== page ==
This is a mixed media artwork: pen, watercolour and experimenting with gold leaf, inspired by the amazing Gustav Klimt. Framed by a gold mounting board.
Gold Lady Print
An A4 print of the original works, on 170gsm paper
This is a mixed media artwork: pen, watercolour and experimenting with gold leaf, inspired by the amazing Gustav Klimt (left).
My love affair with shiny metal goes back to my childhood, as the daughter of a scrap merchant, copper, bronze and gold were never far from my grasp for as long as i can remember. We even had a pot of mercury under the kitchen sink! and I was fascinated by the way mercury separates into little balls that danced across the floor! Today I still wear too much gold I am sure!
Imagine my delight at the opportunity to visit the Gallerie d’Italia in Vicenza, the Palazzo Leoni Montanari, which houses one of the largest collections of Russian Icons outside of Russia, awe inspiring!
Gold of course has been mined in Wales for over 2,000 years and gold jewellery was used by the wealthy and high ranking people of ancient times as a mark of their status. The workmanship of the goldsmiths was of exceptional standards, producing some remarkable pieces. The Celtic craftsmen loved symmetrical designs and patterns including the three-legged (triskeles) shape, like the one on an Iron Age bronze plaque found in Llyn Cerrig Bach in Ynys Môn. The Celts also liked to use animal shapes and faces in their patterns.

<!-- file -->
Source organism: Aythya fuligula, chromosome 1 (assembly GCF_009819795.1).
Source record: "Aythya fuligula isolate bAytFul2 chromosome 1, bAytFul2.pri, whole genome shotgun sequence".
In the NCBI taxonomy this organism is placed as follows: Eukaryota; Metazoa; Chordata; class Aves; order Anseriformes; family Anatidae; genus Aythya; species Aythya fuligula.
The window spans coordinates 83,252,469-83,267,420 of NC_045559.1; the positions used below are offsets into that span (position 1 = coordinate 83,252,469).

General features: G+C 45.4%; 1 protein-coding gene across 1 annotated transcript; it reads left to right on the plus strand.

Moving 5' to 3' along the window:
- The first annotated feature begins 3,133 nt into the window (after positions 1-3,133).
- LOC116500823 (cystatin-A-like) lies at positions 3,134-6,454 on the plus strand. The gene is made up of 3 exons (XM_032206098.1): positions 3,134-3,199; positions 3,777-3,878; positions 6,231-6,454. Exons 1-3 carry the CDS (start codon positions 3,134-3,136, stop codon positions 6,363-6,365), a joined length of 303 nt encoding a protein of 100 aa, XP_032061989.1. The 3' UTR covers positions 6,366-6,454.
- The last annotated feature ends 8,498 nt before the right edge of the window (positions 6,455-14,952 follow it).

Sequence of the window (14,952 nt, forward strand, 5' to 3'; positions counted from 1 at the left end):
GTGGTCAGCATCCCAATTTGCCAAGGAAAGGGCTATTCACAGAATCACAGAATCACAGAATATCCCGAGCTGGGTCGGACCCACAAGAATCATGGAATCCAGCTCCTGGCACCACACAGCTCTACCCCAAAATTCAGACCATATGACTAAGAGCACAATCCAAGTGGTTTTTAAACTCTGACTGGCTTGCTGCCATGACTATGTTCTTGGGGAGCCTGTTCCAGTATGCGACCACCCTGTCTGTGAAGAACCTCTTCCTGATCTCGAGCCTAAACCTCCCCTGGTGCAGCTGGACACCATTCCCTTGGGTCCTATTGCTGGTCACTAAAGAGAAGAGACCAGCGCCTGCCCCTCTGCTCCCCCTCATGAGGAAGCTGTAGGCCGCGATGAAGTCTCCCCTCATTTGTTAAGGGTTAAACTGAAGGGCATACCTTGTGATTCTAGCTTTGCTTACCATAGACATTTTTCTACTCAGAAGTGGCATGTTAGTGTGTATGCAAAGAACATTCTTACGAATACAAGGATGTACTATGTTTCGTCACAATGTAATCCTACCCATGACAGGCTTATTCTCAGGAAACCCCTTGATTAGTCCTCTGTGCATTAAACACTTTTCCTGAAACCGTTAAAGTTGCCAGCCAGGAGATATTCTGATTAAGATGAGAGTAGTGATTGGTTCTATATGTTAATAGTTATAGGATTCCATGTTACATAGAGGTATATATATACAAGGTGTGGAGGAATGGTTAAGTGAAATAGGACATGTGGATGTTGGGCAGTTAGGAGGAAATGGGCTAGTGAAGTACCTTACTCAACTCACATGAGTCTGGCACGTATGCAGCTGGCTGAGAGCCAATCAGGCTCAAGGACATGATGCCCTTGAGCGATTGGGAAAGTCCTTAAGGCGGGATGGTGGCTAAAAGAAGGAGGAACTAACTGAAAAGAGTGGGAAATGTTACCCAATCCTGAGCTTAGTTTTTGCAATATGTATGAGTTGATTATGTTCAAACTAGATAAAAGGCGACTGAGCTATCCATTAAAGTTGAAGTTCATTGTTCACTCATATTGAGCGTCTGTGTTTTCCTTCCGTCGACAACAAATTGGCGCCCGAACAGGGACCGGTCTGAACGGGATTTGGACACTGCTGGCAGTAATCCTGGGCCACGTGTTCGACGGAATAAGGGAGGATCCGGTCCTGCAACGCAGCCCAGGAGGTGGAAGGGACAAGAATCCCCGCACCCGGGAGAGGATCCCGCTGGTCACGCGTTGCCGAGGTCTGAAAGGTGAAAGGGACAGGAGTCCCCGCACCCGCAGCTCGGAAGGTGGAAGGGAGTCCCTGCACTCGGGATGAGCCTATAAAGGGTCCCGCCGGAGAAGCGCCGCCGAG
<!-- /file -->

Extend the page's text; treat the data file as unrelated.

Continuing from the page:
Gold was a key part of Byzantine art, due to its natural properties gold represented the light of god. Gold leaf was used in the Middle Ages to represent religious figures and adorn religious artefacts. The early Russian icons were actually Byzantine religious icons painted by monks in Kiev as a spiritual exercise. The recognisable form of Russian icons that we know today comes from the 12th century in Novgorod, influenced by local folk art. By the time of the Renaissance art period of the 15th and 16th Century, which focused on human beauty and nature, gold became a symbol of power and status.
In the 20th Century, Byzantine art influences the Austrian artist Gustav Klimt who became renowned for his use of gold leaf in his paintings, where he presents the erotic female form referencing the extravagant mosaics and dazzling use of gold found in Byzantine art.